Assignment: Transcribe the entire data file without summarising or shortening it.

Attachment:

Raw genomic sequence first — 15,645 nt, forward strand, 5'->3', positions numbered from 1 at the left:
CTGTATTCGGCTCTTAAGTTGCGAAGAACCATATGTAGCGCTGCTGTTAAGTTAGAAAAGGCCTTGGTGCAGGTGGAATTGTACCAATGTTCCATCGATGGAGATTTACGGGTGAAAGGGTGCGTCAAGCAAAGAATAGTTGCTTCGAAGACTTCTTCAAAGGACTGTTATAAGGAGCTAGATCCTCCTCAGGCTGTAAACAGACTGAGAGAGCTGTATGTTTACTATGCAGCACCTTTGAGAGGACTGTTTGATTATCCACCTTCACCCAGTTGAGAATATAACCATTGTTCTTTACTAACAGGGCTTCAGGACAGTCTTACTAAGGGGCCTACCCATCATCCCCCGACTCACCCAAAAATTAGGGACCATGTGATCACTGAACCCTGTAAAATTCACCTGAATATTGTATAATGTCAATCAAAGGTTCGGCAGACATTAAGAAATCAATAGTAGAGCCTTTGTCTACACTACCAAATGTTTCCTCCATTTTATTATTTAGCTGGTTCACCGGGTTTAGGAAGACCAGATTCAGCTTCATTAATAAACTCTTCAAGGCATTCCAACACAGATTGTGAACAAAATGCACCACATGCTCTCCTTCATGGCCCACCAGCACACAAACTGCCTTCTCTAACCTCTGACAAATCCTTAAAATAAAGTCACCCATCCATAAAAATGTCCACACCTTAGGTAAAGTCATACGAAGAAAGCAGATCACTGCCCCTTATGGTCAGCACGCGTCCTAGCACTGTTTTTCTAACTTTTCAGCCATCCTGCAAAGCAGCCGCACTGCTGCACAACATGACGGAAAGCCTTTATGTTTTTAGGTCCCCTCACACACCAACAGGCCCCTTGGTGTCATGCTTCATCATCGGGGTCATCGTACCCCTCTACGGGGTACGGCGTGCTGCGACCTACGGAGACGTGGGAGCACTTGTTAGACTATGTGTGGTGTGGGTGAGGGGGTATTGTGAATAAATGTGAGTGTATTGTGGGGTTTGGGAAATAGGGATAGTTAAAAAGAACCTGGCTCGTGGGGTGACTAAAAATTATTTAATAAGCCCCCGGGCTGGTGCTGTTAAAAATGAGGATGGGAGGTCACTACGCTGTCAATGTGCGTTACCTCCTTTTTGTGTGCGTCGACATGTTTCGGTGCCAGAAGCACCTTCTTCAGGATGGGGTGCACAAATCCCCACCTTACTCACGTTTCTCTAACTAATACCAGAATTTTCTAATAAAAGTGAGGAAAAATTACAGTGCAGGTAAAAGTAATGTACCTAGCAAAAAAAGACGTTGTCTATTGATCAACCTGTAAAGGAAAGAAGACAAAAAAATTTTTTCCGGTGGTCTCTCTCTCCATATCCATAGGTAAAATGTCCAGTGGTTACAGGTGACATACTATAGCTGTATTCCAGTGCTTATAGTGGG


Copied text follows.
Raw genomic sequence first — 15,645 nt, forward strand, 5'->3', positions numbered from 1 at the left:
CTGTATTCGGCTCTTAAGTTGCGAAGAACCATATGTAGCGCTGCTGTTAAGTTAGAAAAGGCCTTGGTGCAGGTGGAATTGTACCAATGTTCCATCGATGGAGATTTACGGGTGAAAGGGTGCGTCAAGCAAAGAATAGTTGCTTCGAAGACTTCTTCAAAGGACTGTTATAAGGAGCTAGATCCTCCTCAGGCTGTAAACAGACTGAGAGAGCTGTATGTTTACTATGCAGCACCTTTGAGAGGACTGTTTGATTATCCACCTTCACCCAGTTGAGAATATAACCATTGTTCTTTACTAACAGGGCTTCAGGACAGTCTTACTAAGGGGCCTACCCATCATCCCCCGACTCACCCAAAAATTAGGGACCATGTGATCACTGAACCCTGTAAAATTCACCTGAATATTGTATAATGTCAATCAAAGGTTCGGCAGACATTAAGAAATCAATAGTAGAGCCTTTGTCTACACTACCAAATGTTTCCTCCATTTTATTATTTAGCTGGTTCACCGGGTTTAGGAAGACCAGATTCAGCTTCATTAATAAACTCTTCAAGGCATTCCAACACAGATTGTGAACAAAATGCACCACATGCTCTCCTTCATGGCCCACCAGCACACAAACTGCCTTCTCTAACCTCTGACAAATCCTTAAAATAAAGTCACCCATCCATAAAAATGTCCACACCTTAGGTAAAGTCATACGAAGAAAGCAGATCACTGCCCCTTATGGTCAGCACGCGTCCTAGCACTGTTTTTCTAACTTTTCAGCCATCCTGCAAAGCAGCCGCACTGCTGCACAACATGACGGAAAGCCTTTATGTTTTTAGGTCCCCTCACACACCAACAGGCCCCTTGGTGTCATGCTTCATCATCGGGGTCATCGTACCCCTCTACGGGGTACGGCGTGCTGCGACCTACGGAGACGTGGGAGCACTTGTTAGACTATGTGTGGTGTGGGTGAGGGGGTATTGTGAATAAATGTGAGTGTATTGTGGGGTTTGGGAAATAGGGATAGTTAAAAAGAACCTGGCTCGTGGGGTGACTAAAAATTATTTAATAAGCCCCCGGGCTGGTGCTGTTAAAAATGAGGATGGGAGGTCACTACGCTGTCAATGTGCGTTACCTCCTTTTTGTGTGCGTCGACATGTTTCGGTGCCAGAAGCACCTTCTTCAGGATGGGGTGCACAAATCCCCACCTTACTCACGTTTCTCTAACTAATACCAGAATTTTCTAATAAAAGTGAGGAAAAATTACAGTGCAGGTAAAAGTAATGTACCTAGCAAAAAAAGACGTTGTCTATTGATCAACCTGTAAAGGAAAGAAGACAAAAAAATTTTTTCCGGTGGTCTCTCTCTCCATATCCATAGGTAAAATGTCCAGTGGTTACAGGTGACATACTATAGCTGTATTCCAGTGCTTATAGTGGG